The first question we have found that everybody asks is "How does the Saga Ruby compare to the other cruise liners you have been on?" As our regular readers will know we have been great fans of Cunard and have completed nearly 600 days on their ships starting with the old Cunard Countess, then many years on the QE2 and more recently we have shared our favours between the three new Queens, the Queen Mary 2, the Queen Victoria and the Queen Elizabeth. We have tried to be completely objective and fair, arguably too fair, in the following comparison.
Transfer house to ship
Cunard - not included although some cruises have free parking in Southampton
Saga – included car to Southampton (>75miles) or shared car to Dover (75-150 miles) – porters with prepaid tips
Cunard - $11 or $13 per person per day and 15% added on bar and entertainment bills
Saga – included and bar bills are exactly as priced and we never observed anybody give extra tips which is common on Cunard.
Cunard Grill cabins have balconies, three seater settees, two beds which can be made into KingSize and bathrooms with bath and shower. They match the best Saga Ruby suites.
Cunard Britannia ocean view cabins are all identical with a two seater settee, two beds which can be made into KingSize, and bathrooms with showers. Some views are only of a lifeboat.
Saga Ruby ocean view cabins vary, some are twin beds some convert to kingsize, there is an armchair, bathrooms are large and have showers and some have full baths.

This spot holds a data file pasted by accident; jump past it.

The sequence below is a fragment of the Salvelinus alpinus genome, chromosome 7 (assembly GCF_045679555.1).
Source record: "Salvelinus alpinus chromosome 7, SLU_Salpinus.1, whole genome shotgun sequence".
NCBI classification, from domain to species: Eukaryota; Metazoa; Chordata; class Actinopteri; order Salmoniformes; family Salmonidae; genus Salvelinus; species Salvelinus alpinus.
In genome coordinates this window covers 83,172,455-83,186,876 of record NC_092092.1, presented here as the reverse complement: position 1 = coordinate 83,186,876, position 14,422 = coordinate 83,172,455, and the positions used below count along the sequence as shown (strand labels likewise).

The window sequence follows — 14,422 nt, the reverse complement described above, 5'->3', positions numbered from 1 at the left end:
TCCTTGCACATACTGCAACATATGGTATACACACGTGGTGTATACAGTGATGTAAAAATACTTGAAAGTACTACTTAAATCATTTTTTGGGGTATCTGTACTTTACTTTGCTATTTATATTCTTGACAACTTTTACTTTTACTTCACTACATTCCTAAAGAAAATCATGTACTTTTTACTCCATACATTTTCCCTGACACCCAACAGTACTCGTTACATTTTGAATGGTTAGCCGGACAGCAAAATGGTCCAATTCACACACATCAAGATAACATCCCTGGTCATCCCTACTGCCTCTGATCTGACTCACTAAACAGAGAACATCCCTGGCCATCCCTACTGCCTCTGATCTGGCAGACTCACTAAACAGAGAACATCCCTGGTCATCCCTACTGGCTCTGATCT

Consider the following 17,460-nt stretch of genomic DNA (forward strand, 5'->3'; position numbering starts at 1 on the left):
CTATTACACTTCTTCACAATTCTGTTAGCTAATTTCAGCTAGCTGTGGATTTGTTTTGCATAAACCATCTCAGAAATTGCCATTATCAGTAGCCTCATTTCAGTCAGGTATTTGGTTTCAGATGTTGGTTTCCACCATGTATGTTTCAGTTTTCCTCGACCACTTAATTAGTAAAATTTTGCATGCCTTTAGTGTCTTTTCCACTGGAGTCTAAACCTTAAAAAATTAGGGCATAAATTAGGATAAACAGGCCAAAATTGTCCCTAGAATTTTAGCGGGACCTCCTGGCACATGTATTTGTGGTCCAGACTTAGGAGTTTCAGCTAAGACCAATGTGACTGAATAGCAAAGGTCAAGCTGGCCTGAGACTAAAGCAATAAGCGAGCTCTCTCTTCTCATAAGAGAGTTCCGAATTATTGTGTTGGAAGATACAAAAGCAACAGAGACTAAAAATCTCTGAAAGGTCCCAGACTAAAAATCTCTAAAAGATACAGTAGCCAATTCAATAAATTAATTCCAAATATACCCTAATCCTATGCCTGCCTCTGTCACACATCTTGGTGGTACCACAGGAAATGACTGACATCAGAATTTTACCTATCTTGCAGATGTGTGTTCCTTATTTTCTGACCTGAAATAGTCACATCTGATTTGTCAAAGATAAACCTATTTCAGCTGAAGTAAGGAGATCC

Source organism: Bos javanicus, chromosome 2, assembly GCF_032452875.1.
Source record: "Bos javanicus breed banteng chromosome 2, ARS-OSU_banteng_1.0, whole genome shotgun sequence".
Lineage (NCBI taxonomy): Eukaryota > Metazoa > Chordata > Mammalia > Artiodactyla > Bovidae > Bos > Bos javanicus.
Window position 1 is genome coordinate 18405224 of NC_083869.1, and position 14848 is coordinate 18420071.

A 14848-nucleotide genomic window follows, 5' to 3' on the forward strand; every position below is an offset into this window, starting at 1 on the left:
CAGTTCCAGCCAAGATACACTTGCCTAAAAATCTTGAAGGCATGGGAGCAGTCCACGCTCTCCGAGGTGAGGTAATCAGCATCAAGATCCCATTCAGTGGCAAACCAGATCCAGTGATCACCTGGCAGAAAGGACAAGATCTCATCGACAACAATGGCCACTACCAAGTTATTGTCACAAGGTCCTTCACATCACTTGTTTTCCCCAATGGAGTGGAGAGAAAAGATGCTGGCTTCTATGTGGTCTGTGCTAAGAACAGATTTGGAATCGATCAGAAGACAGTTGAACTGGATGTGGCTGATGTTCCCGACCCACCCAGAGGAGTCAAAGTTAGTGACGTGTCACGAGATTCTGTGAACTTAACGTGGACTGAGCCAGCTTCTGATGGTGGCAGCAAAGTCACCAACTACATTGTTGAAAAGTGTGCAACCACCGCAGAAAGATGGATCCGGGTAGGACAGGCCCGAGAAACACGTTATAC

All cabins have a small fridge and safe, two wardrobes and lots of drawers.
All ships have self-service laundrettes and paid laundry and dry-cleaning services.
Cunard Grills – All meals are served at your permanent table any time during published opening times.
Cunard Britannia – Open sitting for breakfast and lunch. Two sittings for dinner at fixed times.
Saga Ruby – Open sitting for breakfast and lunch. Dinner at your permanent table (18.45 to 21.00)
Meals on Saga Ruby were generally much better quality and better selection than Cunard Britannia although everything was plated apart from extra vegetables. Cunard Grill restaurants also have an A La Carte Menu and do a lot of silver service and overall have a significant edge in service and food.
Restaurant staff uniform is less formal with Saga Ruby; Cunard Maitre d' wears formal morning suit attire with tails on Formal nights and never is seen in an Officer uniform.
Lido/Kings Court Self Service
Cunard – Very large self-service cafeteria open 24 hours.
Saga Ruby – Same food as in the main restaurant, but self service. Extra tables laid outdoors and in the Ballroom for busy times. Similar hours to the main restaurant. Ground coffee, fruit juices and ice-cream all day.
Saga Ruby – The View restaurant is included but can only be booked for one dinner during the cruise and gets booked up early in the cruise.
Cunard - Todd English and Verandah restaurants cost extra, and offer lunch at sea and dinner every evening.
Cunard have a fully served Alternative Dining option in the Lido during the evening, at a fairly nominal additional cost (~$10).
Cunard Room Service – Limited choice in Britannia staterooms because of 24 hour dining in Lido
Saga Ruby – Good choice of Room Service 24 hours a day.